An 80-Year-Old Cake Burnt In A WW2 Raid Has Been Found Almost Intact

Bon Appetit?

On March 28, 1942, one of the first major air attacks by the British on a German city left 25,000 people homeless and destroyed three main churches and half of the city’s historic center. But miraculously a cake was able to survive beneath all the rubble and dirt.

The 79-year-old cake doesn’t look as appetizing as it once might have been but the details from the swirly icing on top to the decorations on the side are somewhat still intact. The almond and hazelnut cake which was still wrapped in wax paper to keep it fresh was discovered in a Lubeck cellar, next to a complete coffee service that had been set out for the family’s Palm Sunday morning. Little did they know that they wouldn’t get a chance to take even a small bite of that cake…

“[The cake] is heavily charred and blackened with soot on the outside,” said Lisa Renn, local excavation manager, in a statement about the find. “The heat has shrunk it to just a third of its original height.”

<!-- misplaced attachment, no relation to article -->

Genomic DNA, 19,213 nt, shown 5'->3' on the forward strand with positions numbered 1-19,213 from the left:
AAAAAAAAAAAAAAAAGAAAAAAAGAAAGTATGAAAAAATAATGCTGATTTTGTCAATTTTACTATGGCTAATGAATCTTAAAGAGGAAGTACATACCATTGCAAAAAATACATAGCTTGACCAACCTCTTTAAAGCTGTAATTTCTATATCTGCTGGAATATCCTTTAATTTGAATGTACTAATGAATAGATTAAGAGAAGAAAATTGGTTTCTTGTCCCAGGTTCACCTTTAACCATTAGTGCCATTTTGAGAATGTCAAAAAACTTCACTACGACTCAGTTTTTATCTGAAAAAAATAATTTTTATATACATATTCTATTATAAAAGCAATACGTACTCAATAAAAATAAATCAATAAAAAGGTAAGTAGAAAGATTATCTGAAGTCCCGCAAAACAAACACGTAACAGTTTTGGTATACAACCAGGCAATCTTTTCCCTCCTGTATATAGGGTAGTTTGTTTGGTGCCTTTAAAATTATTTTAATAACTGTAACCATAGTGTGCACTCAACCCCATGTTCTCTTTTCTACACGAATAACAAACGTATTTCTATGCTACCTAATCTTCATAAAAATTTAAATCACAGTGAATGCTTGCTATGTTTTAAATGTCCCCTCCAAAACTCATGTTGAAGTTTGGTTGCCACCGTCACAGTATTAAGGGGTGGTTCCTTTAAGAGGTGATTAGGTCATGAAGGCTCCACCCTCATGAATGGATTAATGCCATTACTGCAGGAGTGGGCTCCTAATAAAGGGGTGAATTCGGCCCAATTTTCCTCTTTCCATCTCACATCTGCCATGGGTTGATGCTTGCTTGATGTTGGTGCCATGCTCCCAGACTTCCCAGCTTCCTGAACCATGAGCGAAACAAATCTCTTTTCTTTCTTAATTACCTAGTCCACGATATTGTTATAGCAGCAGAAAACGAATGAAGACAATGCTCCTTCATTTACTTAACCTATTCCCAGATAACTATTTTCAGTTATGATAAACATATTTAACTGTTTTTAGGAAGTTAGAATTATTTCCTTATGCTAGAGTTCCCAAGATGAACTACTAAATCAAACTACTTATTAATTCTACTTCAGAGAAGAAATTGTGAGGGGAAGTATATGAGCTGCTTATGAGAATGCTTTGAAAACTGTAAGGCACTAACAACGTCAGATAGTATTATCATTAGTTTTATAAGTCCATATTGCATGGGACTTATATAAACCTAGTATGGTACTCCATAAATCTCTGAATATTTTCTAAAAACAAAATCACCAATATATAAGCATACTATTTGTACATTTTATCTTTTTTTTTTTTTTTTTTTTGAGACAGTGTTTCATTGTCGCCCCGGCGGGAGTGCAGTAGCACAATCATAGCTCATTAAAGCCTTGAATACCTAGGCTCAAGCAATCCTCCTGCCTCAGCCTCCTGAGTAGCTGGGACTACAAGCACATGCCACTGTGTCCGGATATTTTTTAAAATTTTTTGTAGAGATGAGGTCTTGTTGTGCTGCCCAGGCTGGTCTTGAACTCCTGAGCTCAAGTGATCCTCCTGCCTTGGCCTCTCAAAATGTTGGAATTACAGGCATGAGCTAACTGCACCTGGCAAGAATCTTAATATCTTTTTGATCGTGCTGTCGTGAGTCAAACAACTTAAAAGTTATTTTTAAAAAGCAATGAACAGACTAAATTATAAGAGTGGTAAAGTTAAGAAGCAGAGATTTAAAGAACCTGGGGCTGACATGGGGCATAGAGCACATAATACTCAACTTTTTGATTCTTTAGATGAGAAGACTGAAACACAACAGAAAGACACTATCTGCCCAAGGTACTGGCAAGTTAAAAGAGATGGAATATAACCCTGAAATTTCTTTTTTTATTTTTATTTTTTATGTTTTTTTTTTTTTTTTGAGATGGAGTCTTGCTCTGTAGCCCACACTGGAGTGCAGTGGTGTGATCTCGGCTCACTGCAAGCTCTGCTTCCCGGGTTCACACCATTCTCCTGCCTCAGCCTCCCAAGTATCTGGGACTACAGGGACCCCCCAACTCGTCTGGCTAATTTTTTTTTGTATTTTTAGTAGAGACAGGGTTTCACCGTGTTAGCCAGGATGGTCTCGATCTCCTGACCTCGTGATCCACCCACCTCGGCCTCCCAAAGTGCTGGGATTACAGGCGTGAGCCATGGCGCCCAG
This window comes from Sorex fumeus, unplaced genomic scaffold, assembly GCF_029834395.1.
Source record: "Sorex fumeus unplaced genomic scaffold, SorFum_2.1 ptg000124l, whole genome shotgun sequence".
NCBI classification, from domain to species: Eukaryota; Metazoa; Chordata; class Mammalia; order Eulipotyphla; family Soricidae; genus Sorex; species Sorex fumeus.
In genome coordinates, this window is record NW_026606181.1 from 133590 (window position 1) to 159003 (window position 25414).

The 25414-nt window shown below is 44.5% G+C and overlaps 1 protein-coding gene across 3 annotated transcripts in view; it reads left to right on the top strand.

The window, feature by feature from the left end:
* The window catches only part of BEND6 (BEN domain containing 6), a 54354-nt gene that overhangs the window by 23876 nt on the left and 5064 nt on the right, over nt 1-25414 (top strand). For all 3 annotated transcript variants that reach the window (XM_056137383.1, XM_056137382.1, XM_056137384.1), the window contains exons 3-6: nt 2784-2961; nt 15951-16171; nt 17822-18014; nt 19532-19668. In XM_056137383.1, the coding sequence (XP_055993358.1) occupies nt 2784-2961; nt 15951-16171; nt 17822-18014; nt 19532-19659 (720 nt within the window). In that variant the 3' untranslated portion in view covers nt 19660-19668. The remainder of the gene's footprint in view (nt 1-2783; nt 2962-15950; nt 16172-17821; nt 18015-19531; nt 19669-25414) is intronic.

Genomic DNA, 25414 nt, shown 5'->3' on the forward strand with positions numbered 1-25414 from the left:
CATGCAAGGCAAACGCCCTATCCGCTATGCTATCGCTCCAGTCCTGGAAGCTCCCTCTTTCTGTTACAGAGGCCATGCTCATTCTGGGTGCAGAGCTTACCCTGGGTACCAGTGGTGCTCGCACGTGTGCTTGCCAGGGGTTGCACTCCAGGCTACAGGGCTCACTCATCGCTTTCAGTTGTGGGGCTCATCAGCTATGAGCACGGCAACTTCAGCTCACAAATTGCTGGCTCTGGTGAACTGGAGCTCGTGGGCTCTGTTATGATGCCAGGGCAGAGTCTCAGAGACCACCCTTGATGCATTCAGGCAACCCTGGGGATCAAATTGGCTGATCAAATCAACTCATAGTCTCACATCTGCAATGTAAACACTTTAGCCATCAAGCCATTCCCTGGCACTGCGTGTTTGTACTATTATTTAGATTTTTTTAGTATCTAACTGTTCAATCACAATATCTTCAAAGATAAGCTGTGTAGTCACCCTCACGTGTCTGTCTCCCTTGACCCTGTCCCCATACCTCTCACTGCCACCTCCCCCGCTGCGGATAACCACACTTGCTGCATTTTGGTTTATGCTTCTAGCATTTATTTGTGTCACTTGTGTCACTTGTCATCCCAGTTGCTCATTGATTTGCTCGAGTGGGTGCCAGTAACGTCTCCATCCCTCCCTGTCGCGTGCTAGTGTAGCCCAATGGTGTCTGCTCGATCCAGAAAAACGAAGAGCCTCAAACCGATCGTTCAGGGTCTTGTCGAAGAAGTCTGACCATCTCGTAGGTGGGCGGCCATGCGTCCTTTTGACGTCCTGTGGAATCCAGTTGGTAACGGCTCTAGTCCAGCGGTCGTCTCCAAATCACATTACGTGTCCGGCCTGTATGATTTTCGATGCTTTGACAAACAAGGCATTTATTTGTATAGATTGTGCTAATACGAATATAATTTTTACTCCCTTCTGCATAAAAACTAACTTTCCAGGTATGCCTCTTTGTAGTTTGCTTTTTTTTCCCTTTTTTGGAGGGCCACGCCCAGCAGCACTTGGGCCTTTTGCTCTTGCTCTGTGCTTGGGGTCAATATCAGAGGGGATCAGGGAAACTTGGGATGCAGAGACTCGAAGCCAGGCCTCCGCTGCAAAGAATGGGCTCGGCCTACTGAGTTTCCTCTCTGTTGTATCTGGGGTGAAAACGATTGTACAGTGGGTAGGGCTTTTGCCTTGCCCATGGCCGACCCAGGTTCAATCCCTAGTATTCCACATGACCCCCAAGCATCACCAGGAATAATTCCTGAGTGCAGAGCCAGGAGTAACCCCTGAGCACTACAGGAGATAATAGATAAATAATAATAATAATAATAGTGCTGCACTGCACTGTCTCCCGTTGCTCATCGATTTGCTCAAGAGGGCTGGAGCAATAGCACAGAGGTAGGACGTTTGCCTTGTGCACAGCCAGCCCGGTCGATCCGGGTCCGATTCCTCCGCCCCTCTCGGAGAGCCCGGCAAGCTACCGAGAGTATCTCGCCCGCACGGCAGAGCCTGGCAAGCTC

The house where the mummified cake was found belonged to a family of a local merchant named Johann Hitze in Alfstrasse. The kitchen was in the basement which is one of the reasons why the cake managed to survive all these years, buried under the debris of the building after it was destroyed by the bombs.

According to the excavation team, the scene looked like it was set up for a traditional confirmation ceremony, with the family’s good china set laid out with the exquisitely decorated cake and coffee service and there was even a musical entertainment planned with several gramophone records including Beethoven’s Moonlight Sonata and symphony no. 9: symphonie avec chœur en ré mineur found amongst the artifacts. Just like a scene from a medieval German city 80 years ago…

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